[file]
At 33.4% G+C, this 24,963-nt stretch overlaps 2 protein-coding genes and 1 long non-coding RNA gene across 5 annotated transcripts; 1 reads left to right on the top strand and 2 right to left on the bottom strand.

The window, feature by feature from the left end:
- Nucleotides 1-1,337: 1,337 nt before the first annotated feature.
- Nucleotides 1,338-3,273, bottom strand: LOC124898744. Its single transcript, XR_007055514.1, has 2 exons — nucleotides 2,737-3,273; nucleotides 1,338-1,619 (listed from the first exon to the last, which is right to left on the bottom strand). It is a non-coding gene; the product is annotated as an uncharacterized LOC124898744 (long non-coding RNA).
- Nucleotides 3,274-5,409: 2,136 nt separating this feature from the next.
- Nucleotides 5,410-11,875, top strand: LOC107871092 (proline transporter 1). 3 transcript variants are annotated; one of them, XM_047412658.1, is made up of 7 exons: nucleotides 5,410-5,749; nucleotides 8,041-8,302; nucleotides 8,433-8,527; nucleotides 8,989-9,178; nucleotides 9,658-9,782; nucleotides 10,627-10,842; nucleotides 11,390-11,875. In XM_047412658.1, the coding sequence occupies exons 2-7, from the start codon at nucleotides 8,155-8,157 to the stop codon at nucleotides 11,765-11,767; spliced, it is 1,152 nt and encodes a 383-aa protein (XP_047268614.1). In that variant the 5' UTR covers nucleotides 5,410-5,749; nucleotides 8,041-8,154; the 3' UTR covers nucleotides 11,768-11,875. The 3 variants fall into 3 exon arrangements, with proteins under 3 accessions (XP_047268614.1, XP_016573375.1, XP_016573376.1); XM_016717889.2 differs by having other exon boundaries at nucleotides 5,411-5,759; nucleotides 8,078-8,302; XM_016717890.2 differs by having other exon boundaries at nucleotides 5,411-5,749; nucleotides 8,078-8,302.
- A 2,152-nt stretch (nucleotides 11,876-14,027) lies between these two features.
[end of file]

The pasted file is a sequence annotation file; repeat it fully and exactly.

At 33.4% G+C, this 24,963-nt stretch overlaps 2 protein-coding genes and 1 long non-coding RNA gene across 5 annotated transcripts; 1 reads left to right on the top strand and 2 right to left on the bottom strand.

The window, feature by feature from the left end:
- Nucleotides 1-1,337: 1,337 nt before the first annotated feature.
- Nucleotides 1,338-3,273, bottom strand: LOC124898744. Its single transcript, XR_007055514.1, has 2 exons — nucleotides 2,737-3,273; nucleotides 1,338-1,619 (listed from the first exon to the last, which is right to left on the bottom strand). It is a non-coding gene; the product is annotated as an uncharacterized LOC124898744 (long non-coding RNA).
- Nucleotides 3,274-5,409: 2,136 nt separating this feature from the next.
- Nucleotides 5,410-11,875, top strand: LOC107871092 (proline transporter 1). 3 transcript variants are annotated; one of them, XM_047412658.1, is made up of 7 exons: nucleotides 5,410-5,749; nucleotides 8,041-8,302; nucleotides 8,433-8,527; nucleotides 8,989-9,178; nucleotides 9,658-9,782; nucleotides 10,627-10,842; nucleotides 11,390-11,875. In XM_047412658.1, the coding sequence occupies exons 2-7, from the start codon at nucleotides 8,155-8,157 to the stop codon at nucleotides 11,765-11,767; spliced, it is 1,152 nt and encodes a 383-aa protein (XP_047268614.1). In that variant the 5' UTR covers nucleotides 5,410-5,749; nucleotides 8,041-8,154; the 3' UTR covers nucleotides 11,768-11,875. The 3 variants fall into 3 exon arrangements, with proteins under 3 accessions (XP_047268614.1, XP_016573375.1, XP_016573376.1); XM_016717889.2 differs by having other exon boundaries at nucleotides 5,411-5,759; nucleotides 8,078-8,302; XM_016717890.2 differs by having other exon boundaries at nucleotides 5,411-5,749; nucleotides 8,078-8,302.
- A 2,152-nt stretch (nucleotides 11,876-14,027) lies between these two features.